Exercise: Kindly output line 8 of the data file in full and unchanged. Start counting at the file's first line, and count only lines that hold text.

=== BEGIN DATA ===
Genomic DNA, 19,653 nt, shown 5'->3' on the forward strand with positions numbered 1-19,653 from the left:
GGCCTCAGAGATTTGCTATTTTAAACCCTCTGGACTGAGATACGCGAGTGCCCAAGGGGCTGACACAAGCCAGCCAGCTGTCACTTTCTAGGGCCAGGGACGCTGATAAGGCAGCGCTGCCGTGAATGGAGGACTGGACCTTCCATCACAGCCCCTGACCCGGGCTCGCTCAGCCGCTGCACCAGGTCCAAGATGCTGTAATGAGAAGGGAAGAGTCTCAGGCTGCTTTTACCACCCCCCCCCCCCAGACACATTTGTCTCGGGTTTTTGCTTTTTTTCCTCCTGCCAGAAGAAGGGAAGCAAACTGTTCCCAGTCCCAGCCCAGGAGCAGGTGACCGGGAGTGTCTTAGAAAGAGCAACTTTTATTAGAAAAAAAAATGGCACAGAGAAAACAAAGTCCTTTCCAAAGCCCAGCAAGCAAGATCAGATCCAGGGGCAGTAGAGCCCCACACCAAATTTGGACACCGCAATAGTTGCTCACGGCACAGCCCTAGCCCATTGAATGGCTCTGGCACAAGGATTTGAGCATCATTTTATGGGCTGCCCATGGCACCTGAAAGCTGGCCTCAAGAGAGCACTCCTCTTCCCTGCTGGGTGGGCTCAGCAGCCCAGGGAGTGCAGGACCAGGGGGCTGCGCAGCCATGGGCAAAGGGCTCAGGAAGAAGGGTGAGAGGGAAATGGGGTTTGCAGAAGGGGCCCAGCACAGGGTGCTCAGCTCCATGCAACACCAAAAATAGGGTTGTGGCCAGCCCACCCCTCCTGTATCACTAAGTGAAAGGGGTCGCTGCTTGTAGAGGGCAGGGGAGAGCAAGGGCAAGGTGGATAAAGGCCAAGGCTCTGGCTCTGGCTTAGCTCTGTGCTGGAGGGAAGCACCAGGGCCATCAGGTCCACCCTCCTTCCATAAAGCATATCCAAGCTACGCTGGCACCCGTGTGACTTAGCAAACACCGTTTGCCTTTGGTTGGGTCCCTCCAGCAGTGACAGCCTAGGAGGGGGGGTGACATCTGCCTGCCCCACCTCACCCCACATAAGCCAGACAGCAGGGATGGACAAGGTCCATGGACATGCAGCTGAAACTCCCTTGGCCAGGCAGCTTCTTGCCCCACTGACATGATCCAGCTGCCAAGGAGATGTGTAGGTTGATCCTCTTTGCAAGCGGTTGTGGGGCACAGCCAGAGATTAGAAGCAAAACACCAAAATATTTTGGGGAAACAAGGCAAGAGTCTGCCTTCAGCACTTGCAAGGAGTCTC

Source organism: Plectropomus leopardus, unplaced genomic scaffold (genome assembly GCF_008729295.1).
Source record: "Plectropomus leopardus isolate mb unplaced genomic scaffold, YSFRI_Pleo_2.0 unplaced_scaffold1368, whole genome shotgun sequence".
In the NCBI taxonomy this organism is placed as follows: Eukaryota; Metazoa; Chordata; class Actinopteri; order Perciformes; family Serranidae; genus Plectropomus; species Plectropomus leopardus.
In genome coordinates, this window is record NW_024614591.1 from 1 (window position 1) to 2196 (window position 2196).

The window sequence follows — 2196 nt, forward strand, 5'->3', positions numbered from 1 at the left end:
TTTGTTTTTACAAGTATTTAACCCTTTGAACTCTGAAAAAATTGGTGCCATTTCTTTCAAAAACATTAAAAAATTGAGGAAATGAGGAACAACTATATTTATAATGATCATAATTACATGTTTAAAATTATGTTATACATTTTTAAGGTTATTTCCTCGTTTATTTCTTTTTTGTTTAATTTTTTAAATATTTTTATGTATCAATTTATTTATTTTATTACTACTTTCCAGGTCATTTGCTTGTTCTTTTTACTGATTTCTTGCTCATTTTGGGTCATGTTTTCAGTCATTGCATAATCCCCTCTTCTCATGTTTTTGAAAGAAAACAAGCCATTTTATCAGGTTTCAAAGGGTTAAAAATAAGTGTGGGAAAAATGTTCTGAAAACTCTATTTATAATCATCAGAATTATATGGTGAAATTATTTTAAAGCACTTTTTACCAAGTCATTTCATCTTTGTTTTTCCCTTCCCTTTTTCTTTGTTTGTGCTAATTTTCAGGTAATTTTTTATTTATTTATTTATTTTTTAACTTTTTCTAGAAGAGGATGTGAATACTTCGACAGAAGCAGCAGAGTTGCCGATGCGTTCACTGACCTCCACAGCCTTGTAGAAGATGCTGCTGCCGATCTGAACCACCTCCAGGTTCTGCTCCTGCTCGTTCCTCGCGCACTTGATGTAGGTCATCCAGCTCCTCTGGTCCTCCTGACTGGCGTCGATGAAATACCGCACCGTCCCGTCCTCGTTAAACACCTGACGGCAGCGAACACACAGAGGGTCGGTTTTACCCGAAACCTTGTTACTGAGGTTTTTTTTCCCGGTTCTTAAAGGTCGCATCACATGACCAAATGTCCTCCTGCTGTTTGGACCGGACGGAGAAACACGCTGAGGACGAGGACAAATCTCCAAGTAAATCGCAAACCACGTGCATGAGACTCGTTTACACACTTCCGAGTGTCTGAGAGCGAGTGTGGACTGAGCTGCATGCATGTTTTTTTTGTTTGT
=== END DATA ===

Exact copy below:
TTTGTTTTTACAAGTATTTAACCCTTTGAACTCTGAAAAAATTGGTGCCATTTCTTTCAAAAACATTAAAAAATTGAGGAAATGAGGAACAACTATATTTATAATGATCATAATTACATGTTTAAAATTATGTTATACATTTTTAAGGTTATTTCCTCGTTTATTTCTTTTTTGTTTAATTTTTTAAATATTTTTATGTATCAATTTATTTATTTTATTACTACTTTCCAGGTCATTTGCTTGTTCTTTTTACTGATTTCTTGCTCATTTTGGGTCATGTTTTCAGTCATTGCATAATCCCCTCTTCTCATGTTTTTGAAAGAAAACAAGCCATTTTATCAGGTTTCAAAGGGTTAAAAATAAGTGTGGGAAAAATGTTCTGAAAACTCTATTTATAATCATCAGAATTATATGGTGAAATTATTTTAAAGCACTTTTTACCAAGTCATTTCATCTTTGTTTTTCCCTTCCCTTTTTCTTTGTTTGTGCTAATTTTCAGGTAATTTTTTATTTATTTATTTATTTTTTAACTTTTTCTAGAAGAGGATGTGAATACTTCGACAGAAGCAGCAGAGTTGCCGATGCGTTCACTGACCTCCACAGCCTTGTAGAAGATGCTGCTGCCGATCTGAACCACCTCCAGGTTCTGCTCCTGCTCGTTCCTCGCGCACTTGATGTAGGTCATCCAGCTCCTCTGGTCCTCCTGACTGGCGTCGATGAAATACCGCACCGTCCCGTCCTCGTTAAACACCTGACGGCAGCGAACACACAGAGGGTCGGTTTTACCCGAAACCTTGTTACTGAGGTTTTTTTTCCCGGTTCTTAAAGGTCGCATCACATGACCAAATGTCCTCCTGCTGTTTGGACCGGACGGAGAAACACGCTGAGGACGAGGACAAATCTCCAAGTAAATCGCAAACCACGTGCATGAGACTCGTTTACACACTTCCGAGTGTCTGAGAGCGAGTGTGGACTGAGCTGCATGCATGTTTTTTTTGTTTGT